More recently John Borghetti at Virgin said: “Where there is uncertainty people go and hide in corners, and I think that’s what we’re seeing now in terms of spending … There’s not much hope out there at the moment.”

From an investment perspective, deteriorating prospects from the mining and material sectors has now infected retailing including travel. That takes out large sectors of the Australian equities market from our universe due to unattractive economics and prospects. The Financial Sector, dominated by the banks, may also be impacted in the near term, not only from weaker credit growth but also from the prospects of more punitive capital and mortgage risk weighting ratio requirements.

That doesn’t leave many other sectors from which to select outstanding investment candidates.

What about energy? The collapse of the higher-cost-junk-bond-issuing energy companies spreads volatility and fear further into the ‘high yield’ markets and then down along the risk spectrum. It’s the first stimulus-infected bubble to burst and it is happening as we speak. Rates on high yield bonds were at just 5.6% only a few months ago when Janet Yellen said in Washington that she saw “pockets of increased risk-taking”. Today those junk bond yields have jumped to over 9%.

And it’s not just individual junk bond issues and their issuers that are being hammered. Entire countries are affected by the oil price slump. Venezuela, Nigeria, Columbia, Sudan, Iran and Libya are all impacted adversely. Evidently, Nigeria’s government revenues are funded by oil to the tune of 70% and oil represents half of Columbia’s exports.

Contagion. According to Goldman Sachs the high yield (junk bond) index is approximately 17% represented by energy debt issuers. This is significantly higher than the 4.4% exposure in 2006. Deutsche Bank reckon $550 billion of new bonds and loans have been issued by energy companies since 2010 and J.P. Morgan estimate that 12-40% could default.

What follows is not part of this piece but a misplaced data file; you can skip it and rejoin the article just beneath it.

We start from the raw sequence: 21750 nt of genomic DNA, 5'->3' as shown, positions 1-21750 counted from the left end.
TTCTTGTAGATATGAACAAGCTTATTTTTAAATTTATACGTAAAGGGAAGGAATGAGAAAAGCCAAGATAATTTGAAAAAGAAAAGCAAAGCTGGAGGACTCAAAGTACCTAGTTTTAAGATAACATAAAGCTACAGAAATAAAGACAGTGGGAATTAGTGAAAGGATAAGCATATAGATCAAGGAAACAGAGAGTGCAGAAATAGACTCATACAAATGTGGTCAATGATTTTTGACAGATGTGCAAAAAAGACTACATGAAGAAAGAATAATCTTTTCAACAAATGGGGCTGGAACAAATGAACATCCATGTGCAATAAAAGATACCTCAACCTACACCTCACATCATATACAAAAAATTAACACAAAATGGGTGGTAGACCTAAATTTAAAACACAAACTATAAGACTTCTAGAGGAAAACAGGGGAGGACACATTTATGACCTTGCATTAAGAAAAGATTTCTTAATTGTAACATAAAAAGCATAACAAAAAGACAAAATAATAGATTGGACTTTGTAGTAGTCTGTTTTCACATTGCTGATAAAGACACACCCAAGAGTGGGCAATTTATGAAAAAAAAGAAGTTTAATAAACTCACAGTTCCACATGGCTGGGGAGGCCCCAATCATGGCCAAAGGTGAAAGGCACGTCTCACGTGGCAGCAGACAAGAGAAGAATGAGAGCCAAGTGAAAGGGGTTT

Little scope to ease rates further

The longer the Fed holds its benchmark lending rate near zero, the greater the risk of more bubbles forming and then inevitably popping. Perhaps the most successful navigator of market and economic cycles has been Ray Dalio, who in early December 2014 noted that we’re currently in a “good environment” for owning stocks and that “we are in a mid-part of the cycle”, adding “We are long equities.” That is somewhat encouraging but in describing the signs to watch out for in the US he, inadvertently perhaps, warned investors in Australia what the next year or so might look like. Dalio noted that when the need for interest rate easing arose, already low rates would render few tools available to deal with it. At that point “asset prices are going to start looking top-heavy.”

And for Australia, that point might just be now.

 

Roger Montgomery is the Founder and Chief Investment Officer at The Montgomery Fund, and author of the bestseller ‘Value.able’. The article is general information and does not address personal financial needs.